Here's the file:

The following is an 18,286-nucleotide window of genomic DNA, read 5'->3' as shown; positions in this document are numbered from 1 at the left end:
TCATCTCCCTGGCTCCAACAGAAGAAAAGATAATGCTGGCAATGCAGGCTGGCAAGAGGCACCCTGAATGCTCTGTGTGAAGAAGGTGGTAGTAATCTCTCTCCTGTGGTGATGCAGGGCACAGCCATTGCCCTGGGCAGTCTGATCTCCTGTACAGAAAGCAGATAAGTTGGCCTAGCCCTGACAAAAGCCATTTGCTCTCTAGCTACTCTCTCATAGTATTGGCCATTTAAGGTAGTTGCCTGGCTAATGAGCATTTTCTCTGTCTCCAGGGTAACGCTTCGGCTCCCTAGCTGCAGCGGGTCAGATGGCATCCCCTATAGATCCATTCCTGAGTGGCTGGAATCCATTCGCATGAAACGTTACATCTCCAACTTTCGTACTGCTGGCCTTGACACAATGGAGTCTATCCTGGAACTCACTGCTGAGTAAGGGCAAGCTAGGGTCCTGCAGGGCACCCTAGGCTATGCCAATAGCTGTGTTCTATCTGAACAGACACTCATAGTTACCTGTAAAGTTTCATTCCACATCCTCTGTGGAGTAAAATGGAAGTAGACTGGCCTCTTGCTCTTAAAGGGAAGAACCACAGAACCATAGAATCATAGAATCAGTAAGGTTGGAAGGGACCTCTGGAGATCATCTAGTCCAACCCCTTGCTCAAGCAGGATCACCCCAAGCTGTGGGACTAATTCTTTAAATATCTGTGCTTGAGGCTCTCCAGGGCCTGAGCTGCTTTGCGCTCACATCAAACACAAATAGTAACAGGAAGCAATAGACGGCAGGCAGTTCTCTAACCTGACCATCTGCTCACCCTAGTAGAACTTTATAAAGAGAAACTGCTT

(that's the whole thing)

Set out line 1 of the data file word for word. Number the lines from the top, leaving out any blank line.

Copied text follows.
The following is an 18,286-nucleotide window of genomic DNA, read 5'->3' as shown; positions in this document are numbered from 1 at the left end: